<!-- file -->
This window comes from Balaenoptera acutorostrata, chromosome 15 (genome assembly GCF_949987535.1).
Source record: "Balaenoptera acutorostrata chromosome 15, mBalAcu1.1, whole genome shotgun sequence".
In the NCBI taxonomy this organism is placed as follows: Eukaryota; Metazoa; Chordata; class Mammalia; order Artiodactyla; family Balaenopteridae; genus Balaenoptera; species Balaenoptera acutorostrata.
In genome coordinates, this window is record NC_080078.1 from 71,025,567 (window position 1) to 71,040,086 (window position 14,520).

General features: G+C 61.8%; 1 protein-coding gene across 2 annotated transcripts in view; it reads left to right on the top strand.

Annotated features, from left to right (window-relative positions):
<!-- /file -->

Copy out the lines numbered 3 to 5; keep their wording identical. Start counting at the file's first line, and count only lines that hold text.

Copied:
In the NCBI taxonomy this organism is placed as follows: Eukaryota; Metazoa; Chordata; class Mammalia; order Artiodactyla; family Balaenopteridae; genus Balaenoptera; species Balaenoptera acutorostrata.
In genome coordinates, this window is record NC_080078.1 from 71,025,567 (window position 1) to 71,040,086 (window position 14,520).

General features: G+C 61.8%; 1 protein-coding gene across 2 annotated transcripts in view; it reads left to right on the top strand.